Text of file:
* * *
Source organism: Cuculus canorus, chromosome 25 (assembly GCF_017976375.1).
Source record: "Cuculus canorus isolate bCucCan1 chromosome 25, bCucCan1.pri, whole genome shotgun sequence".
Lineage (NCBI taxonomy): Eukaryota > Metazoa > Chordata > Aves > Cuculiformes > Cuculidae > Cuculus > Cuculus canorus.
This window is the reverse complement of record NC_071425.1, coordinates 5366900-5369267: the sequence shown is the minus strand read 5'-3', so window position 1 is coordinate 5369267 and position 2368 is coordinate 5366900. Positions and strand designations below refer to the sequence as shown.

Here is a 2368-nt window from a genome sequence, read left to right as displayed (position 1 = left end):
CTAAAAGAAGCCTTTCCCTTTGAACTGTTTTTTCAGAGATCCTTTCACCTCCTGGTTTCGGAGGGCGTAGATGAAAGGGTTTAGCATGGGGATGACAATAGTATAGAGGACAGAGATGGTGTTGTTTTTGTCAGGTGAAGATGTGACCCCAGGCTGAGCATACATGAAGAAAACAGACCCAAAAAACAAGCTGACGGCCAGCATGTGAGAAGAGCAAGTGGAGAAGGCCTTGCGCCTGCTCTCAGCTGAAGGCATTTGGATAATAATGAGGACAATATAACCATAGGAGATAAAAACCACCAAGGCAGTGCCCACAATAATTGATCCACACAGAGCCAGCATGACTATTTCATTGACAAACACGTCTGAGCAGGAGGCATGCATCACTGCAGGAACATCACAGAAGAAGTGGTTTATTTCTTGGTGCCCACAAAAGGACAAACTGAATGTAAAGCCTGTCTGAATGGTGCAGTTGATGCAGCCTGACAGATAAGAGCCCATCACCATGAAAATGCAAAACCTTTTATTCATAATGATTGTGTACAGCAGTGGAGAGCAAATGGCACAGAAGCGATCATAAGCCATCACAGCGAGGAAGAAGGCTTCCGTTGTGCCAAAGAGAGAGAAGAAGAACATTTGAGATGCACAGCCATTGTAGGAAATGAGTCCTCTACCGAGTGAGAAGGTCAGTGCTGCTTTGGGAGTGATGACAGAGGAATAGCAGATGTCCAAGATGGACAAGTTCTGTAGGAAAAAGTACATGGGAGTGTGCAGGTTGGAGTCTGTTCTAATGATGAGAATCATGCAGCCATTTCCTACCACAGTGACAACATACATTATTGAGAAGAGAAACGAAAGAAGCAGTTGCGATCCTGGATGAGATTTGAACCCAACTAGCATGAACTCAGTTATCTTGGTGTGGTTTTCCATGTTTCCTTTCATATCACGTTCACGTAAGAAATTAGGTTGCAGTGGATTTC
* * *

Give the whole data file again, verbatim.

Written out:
Source organism: Cuculus canorus, chromosome 25 (assembly GCF_017976375.1).
Source record: "Cuculus canorus isolate bCucCan1 chromosome 25, bCucCan1.pri, whole genome shotgun sequence".
Lineage (NCBI taxonomy): Eukaryota > Metazoa > Chordata > Aves > Cuculiformes > Cuculidae > Cuculus > Cuculus canorus.
This window is the reverse complement of record NC_071425.1, coordinates 5366900-5369267: the sequence shown is the minus strand read 5'-3', so window position 1 is coordinate 5369267 and position 2368 is coordinate 5366900. Positions and strand designations below refer to the sequence as shown.

Here is a 2368-nt window from a genome sequence, read left to right as displayed (position 1 = left end):
CTAAAAGAAGCCTTTCCCTTTGAACTGTTTTTTCAGAGATCCTTTCACCTCCTGGTTTCGGAGGGCGTAGATGAAAGGGTTTAGCATGGGGATGACAATAGTATAGAGGACAGAGATGGTGTTGTTTTTGTCAGGTGAAGATGTGACCCCAGGCTGAGCATACATGAAGAAAACAGACCCAAAAAACAAGCTGACGGCCAGCATGTGAGAAGAGCAAGTGGAGAAGGCCTTGCGCCTGCTCTCAGCTGAAGGCATTTGGATAATAATGAGGACAATATAACCATAGGAGATAAAAACCACCAAGGCAGTGCCCACAATAATTGATCCACACAGAGCCAGCATGACTATTTCATTGACAAACACGTCTGAGCAGGAGGCATGCATCACTGCAGGAACATCACAGAAGAAGTGGTTTATTTCTTGGTGCCCACAAAAGGACAAACTGAATGTAAAGCCTGTCTGAATGGTGCAGTTGATGCAGCCTGACAGATAAGAGCCCATCACCATGAAAATGCAAAACCTTTTATTCATAATGATTGTGTACAGCAGTGGAGAGCAAATGGCACAGAAGCGATCATAAGCCATCACAGCGAGGAAGAAGGCTTCCGTTGTGCCAAAGAGAGAGAAGAAGAACATTTGAGATGCACAGCCATTGTAGGAAATGAGTCCTCTACCGAGTGAGAAGGTCAGTGCTGCTTTGGGAGTGATGACAGAGGAATAGCAGATGTCCAAGATGGACAAGTTCTGTAGGAAAAAGTACATGGGAGTGTGCAGGTTGGAGTCTGTTCTAATGATGAGAATCATGCAGCCATTTCCTACCACAGTGACAACATACATTATTGAGAAGAGAAACGAAAGAAGCAGTTGCGATCCTGGATGAGATTTGAACCCAACTAGCATGAACTCAGTTATCTTGGTGTGGTTTTCCATGTTTCCTTTCATATCACGTTCACGTAAGAAATTAGGTTGCAGTGGATTTC